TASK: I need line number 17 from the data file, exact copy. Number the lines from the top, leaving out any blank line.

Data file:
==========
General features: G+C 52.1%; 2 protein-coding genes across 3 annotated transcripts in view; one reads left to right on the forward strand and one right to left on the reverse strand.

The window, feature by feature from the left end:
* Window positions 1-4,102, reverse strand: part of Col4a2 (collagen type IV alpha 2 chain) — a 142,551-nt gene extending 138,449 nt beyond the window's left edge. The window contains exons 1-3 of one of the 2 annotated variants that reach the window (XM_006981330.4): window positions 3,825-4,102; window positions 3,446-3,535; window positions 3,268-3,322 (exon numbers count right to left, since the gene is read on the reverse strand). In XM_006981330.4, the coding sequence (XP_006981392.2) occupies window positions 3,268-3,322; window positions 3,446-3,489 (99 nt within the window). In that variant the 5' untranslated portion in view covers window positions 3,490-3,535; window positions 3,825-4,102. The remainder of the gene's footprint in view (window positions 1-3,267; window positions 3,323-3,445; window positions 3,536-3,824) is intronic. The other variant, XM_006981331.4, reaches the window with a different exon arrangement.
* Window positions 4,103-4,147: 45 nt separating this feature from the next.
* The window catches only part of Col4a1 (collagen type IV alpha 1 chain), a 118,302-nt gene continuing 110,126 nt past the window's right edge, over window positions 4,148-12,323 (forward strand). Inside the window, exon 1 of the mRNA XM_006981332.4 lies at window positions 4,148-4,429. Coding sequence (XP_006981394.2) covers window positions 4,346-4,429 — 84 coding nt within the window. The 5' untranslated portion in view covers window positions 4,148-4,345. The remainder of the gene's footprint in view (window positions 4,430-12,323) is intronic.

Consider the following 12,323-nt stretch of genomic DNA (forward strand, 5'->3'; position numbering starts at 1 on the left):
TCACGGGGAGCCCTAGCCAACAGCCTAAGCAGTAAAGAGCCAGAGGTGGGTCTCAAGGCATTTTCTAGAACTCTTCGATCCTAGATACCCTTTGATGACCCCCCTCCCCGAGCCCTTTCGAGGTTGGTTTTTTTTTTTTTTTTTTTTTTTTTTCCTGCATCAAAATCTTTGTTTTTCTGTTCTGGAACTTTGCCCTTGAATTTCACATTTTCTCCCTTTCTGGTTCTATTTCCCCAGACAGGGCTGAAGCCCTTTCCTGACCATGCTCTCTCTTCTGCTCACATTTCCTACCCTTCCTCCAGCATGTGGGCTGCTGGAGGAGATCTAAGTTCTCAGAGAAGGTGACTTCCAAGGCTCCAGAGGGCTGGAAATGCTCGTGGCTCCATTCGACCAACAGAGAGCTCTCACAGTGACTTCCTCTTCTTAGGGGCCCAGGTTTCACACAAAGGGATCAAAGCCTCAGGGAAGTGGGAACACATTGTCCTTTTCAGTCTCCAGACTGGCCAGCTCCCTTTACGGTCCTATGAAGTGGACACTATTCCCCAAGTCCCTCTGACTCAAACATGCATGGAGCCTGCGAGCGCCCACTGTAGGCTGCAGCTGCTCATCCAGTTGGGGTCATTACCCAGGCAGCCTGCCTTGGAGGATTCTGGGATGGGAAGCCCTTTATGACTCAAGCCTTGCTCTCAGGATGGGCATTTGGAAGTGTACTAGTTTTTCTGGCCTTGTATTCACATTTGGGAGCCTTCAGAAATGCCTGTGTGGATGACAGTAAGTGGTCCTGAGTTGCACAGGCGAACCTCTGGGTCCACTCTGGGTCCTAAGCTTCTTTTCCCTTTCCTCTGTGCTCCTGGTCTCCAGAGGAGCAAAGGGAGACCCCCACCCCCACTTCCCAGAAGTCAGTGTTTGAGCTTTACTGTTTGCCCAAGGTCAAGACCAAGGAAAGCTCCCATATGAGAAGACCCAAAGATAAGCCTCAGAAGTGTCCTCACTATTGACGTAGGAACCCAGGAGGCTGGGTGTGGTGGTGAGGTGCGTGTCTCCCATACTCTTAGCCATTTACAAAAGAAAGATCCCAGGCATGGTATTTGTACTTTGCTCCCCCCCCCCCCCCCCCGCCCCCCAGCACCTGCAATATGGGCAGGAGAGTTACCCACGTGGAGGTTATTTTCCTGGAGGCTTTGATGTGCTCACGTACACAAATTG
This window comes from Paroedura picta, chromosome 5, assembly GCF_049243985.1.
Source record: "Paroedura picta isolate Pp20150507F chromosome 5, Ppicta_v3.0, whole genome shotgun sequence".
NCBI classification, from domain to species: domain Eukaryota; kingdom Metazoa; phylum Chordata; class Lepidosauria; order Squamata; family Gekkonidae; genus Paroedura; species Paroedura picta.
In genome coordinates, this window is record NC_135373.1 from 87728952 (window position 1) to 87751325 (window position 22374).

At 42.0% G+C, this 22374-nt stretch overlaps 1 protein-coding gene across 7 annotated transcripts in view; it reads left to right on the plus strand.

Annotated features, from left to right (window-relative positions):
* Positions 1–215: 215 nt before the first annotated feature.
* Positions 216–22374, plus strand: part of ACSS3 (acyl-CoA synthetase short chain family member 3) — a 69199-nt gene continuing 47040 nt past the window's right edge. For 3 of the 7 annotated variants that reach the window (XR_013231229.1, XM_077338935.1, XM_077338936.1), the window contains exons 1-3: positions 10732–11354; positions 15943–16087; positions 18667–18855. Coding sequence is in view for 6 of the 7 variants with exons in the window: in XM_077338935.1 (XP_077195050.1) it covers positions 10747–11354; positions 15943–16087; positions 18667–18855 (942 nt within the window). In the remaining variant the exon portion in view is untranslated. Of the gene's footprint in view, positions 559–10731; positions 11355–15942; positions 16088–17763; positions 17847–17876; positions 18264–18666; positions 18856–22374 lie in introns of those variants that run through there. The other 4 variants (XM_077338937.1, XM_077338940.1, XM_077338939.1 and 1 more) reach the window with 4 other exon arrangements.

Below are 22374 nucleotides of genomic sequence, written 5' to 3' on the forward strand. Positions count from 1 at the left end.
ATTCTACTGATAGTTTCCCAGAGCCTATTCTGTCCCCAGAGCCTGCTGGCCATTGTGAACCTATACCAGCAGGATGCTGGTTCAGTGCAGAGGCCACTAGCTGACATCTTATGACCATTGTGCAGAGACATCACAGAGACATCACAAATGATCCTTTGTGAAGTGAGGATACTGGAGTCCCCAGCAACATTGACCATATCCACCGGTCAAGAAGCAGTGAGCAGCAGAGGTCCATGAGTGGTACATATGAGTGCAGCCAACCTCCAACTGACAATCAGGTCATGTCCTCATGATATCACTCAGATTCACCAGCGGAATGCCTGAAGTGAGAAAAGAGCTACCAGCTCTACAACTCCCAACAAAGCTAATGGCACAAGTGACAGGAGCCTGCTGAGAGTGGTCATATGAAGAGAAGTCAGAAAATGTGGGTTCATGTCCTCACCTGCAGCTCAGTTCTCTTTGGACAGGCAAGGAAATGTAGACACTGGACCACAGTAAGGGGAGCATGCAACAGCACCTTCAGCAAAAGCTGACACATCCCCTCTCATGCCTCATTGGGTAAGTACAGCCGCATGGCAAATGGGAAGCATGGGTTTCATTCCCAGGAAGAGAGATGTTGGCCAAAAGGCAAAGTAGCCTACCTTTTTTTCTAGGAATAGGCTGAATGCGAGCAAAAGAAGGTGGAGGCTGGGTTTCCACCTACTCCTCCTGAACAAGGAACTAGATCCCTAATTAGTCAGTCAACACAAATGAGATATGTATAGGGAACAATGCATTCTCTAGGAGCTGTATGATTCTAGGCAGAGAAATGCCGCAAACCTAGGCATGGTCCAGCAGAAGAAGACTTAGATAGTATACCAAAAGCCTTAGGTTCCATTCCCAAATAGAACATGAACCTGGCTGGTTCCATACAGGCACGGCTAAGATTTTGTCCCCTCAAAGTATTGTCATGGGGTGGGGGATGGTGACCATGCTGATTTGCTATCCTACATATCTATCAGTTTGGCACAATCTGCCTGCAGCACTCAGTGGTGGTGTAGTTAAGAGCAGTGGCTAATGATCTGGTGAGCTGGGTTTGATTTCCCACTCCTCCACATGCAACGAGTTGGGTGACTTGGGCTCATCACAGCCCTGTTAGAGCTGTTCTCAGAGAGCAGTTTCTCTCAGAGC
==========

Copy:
ATTCTACTGATAGTTTCCCAGAGCCTATTCTGTCCCCAGAGCCTGCTGGCCATTGTGAACCTATACCAGCAGGATGCTGGTTCAGTGCAGAGGCCACTAGCTGACATCTTATGACCATTGTGCAGAGACATCACAGAGACATCACAAATGATCCTTTGTGAAGTGAGGATACTGGAGTCCCCAGCAACATTGACCATATCCACCGGTCAAGAAGCAGTGAGCAGCAGAGGTCCATGAGTGGTACATATGAGTGCAGCCAACCTCCAACTGACAATCAGGTCATGTCCTCATGATATCACTCAGATTCACCAGCGGAATGCCTGAAGTGAGAAAAGAGCTACCAGCTCTACAACTCCCAACAAAGCTAATGGCACAAGTGACAGGAGCCTGCTGAGAGTGGTCATATGAAGAGAAGTCAGAAAATGTGGGTTCATGTCCTCACCTGCAGCTCAGTTCTCTTTGGACAGGCAAGGAAATGTAGACACTGGACCACAGTAAGGGGAGCATGCAACAGCACCTTCAGCAAAAGCTGACACATCCCCTCTCATGCCTCATTGGGTAAGTACAGCCGCATGGCAAATGGGAAGCATGGGTTTCATTCCCAGGAAGAGAGATGTTGGCCAAAAGGCAAAGTAGCCTACCTTTTTTTCTAGGAATAGGCTGAATGCGAGCAAAAGAAGGTGGAGGCTGGGTTTCCACCTACTCCTCCTGAACAAGGAACTAGATCCCTAATTAGTCAGTCAACACAAATGAGATATGTATAGGGAACAATGCATTCTCTAGGAGCTGTATGATTCTAGGCAGAGAAATGCCGCAAACCTAGGCATGGTCCAGCAGAAGAAGACTTAGATAGTATACCAAAAGCCTTAGGTTCCATTCCCAAATAGAACATGAACCTGGCTGGTTCCATACAGGCACGGCTAAGATTTTGTCCCCTCAAAGTATTGTCATGGGGTGGGGGATGGTGACCATGCTGATTTGCTATCCTACATATCTATCAGTTTGGCACAATCTGCCTGCAGCACTCAGTGGTGGTGTAGTTAAGAGCAGTGGCTAATGATCTGGTGAGCTGGGTTTGATTTCCCACTCCTCCACATGCAACGAGTTGGGTGACTTGGGCTCATCACAGCCCTGTTAGAGCTGTTCTCAGAGAGCAGTTTCTCTCAGAGC